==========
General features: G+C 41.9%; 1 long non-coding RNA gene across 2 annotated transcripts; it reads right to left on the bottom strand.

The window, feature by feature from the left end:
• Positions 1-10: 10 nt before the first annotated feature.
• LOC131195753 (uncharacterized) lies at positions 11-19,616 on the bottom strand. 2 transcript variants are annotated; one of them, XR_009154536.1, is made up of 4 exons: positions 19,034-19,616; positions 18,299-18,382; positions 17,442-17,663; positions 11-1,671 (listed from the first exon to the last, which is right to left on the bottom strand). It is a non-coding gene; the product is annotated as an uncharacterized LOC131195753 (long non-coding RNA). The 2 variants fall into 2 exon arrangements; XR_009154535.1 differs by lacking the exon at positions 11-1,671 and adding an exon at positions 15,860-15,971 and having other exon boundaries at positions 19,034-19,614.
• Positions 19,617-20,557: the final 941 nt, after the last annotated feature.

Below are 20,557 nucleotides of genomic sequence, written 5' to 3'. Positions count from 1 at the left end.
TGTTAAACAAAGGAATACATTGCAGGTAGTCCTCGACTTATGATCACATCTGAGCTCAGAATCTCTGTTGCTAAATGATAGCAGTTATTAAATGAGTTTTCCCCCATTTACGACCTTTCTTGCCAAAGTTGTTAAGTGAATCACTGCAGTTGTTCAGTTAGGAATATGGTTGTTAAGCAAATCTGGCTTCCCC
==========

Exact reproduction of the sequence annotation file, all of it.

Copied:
General features: G+C 41.9%; 1 long non-coding RNA gene across 2 annotated transcripts; it reads right to left on the bottom strand.

The window, feature by feature from the left end:
• Positions 1-10: 10 nt before the first annotated feature.
• LOC131195753 (uncharacterized) lies at positions 11-19,616 on the bottom strand. 2 transcript variants are annotated; one of them, XR_009154536.1, is made up of 4 exons: positions 19,034-19,616; positions 18,299-18,382; positions 17,442-17,663; positions 11-1,671 (listed from the first exon to the last, which is right to left on the bottom strand). It is a non-coding gene; the product is annotated as an uncharacterized LOC131195753 (long non-coding RNA). The 2 variants fall into 2 exon arrangements; XR_009154535.1 differs by lacking the exon at positions 11-1,671 and adding an exon at positions 15,860-15,971 and having other exon boundaries at positions 19,034-19,614.
• Positions 19,617-20,557: the final 941 nt, after the last annotated feature.

Below are 20,557 nucleotides of genomic sequence, written 5' to 3'. Positions count from 1 at the left end.
TGTTAAACAAAGGAATACATTGCAGGTAGTCCTCGACTTATGATCACATCTGAGCTCAGAATCTCTGTTGCTAAATGATAGCAGTTATTAAATGAGTTTTCCCCCATTTACGACCTTTCTTGCCAAAGTTGTTAAGTGAATCACTGCAGTTGTTCAGTTAGGAATATGGTTGTTAAGCAAATCTGGCTTCCCC